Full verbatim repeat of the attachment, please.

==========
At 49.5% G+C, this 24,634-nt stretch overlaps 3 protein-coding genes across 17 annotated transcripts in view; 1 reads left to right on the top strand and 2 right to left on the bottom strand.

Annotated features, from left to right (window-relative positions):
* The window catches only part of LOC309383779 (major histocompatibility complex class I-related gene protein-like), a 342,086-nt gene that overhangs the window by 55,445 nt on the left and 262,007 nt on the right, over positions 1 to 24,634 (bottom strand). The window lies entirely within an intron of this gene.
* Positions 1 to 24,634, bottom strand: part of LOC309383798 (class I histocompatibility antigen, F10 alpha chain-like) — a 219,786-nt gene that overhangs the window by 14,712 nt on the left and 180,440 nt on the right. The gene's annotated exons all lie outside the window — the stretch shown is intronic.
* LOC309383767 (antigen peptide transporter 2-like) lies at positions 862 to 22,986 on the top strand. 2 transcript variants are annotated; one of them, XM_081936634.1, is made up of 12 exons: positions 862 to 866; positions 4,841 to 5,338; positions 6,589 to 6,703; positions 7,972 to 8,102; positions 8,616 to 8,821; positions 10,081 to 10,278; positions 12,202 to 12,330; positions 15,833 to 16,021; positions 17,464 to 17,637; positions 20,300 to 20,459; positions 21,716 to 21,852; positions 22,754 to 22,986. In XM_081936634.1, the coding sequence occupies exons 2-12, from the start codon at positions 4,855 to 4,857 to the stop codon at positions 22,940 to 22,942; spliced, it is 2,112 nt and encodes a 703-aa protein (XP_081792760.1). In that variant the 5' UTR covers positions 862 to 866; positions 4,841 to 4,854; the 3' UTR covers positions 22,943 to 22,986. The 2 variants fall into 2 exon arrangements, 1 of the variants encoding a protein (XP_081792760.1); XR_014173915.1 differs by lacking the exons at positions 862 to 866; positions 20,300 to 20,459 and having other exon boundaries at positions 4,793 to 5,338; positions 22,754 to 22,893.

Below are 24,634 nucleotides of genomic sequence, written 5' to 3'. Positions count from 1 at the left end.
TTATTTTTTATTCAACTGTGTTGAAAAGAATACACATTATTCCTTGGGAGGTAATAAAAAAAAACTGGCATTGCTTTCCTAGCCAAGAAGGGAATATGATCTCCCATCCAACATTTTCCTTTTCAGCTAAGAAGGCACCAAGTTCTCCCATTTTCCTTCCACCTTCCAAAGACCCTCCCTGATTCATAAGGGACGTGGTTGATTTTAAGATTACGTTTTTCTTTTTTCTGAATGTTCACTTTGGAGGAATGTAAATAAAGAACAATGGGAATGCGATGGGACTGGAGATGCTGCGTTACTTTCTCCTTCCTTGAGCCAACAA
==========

At 49.5% G+C, this 24,634-nt stretch overlaps 3 protein-coding genes across 17 annotated transcripts in view; 1 reads left to right on the top strand and 2 right to left on the bottom strand.

Annotated features, from left to right (window-relative positions):
* The window catches only part of LOC309383779 (major histocompatibility complex class I-related gene protein-like), a 342,086-nt gene that overhangs the window by 55,445 nt on the left and 262,007 nt on the right, over positions 1 to 24,634 (bottom strand). The window lies entirely within an intron of this gene.
* Positions 1 to 24,634, bottom strand: part of LOC309383798 (class I histocompatibility antigen, F10 alpha chain-like) — a 219,786-nt gene that overhangs the window by 14,712 nt on the left and 180,440 nt on the right. The gene's annotated exons all lie outside the window — the stretch shown is intronic.
* LOC309383767 (antigen peptide transporter 2-like) lies at positions 862 to 22,986 on the top strand. 2 transcript variants are annotated; one of them, XM_081936634.1, is made up of 12 exons: positions 862 to 866; positions 4,841 to 5,338; positions 6,589 to 6,703; positions 7,972 to 8,102; positions 8,616 to 8,821; positions 10,081 to 10,278; positions 12,202 to 12,330; positions 15,833 to 16,021; positions 17,464 to 17,637; positions 20,300 to 20,459; positions 21,716 to 21,852; positions 22,754 to 22,986. In XM_081936634.1, the coding sequence occupies exons 2-12, from the start codon at positions 4,855 to 4,857 to the stop codon at positions 22,940 to 22,942; spliced, it is 2,112 nt and encodes a 703-aa protein (XP_081792760.1). In that variant the 5' UTR covers positions 862 to 866; positions 4,841 to 4,854; the 3' UTR covers positions 22,943 to 22,986. The 2 variants fall into 2 exon arrangements, 1 of the variants encoding a protein (XP_081792760.1); XR_014173915.1 differs by lacking the exons at positions 862 to 866; positions 20,300 to 20,459 and having other exon boundaries at positions 4,793 to 5,338; positions 22,754 to 22,893.

Below are 24,634 nucleotides of genomic sequence, written 5' to 3'. Positions count from 1 at the left end.
TTATTTTTTATTCAACTGTGTTGAAAAGAATACACATTATTCCTTGGGAGGTAATAAAAAAAAACTGGCATTGCTTTCCTAGCCAAGAAGGGAATATGATCTCCCATCCAACATTTTCCTTTTCAGCTAAGAAGGCACCAAGTTCTCCCATTTTCCTTCCACCTTCCAAAGACCCTCCCTGATTCATAAGGGACGTGGTTGATTTTAAGATTACGTTTTTCTTTTTTCTGAATGTTCACTTTGGAGGAATGTAAATAAAGAACAATGGGAATGCGATGGGACTGGAGATGCTGCGTTACTTTCTCCTTCCTTGAGCCAACAA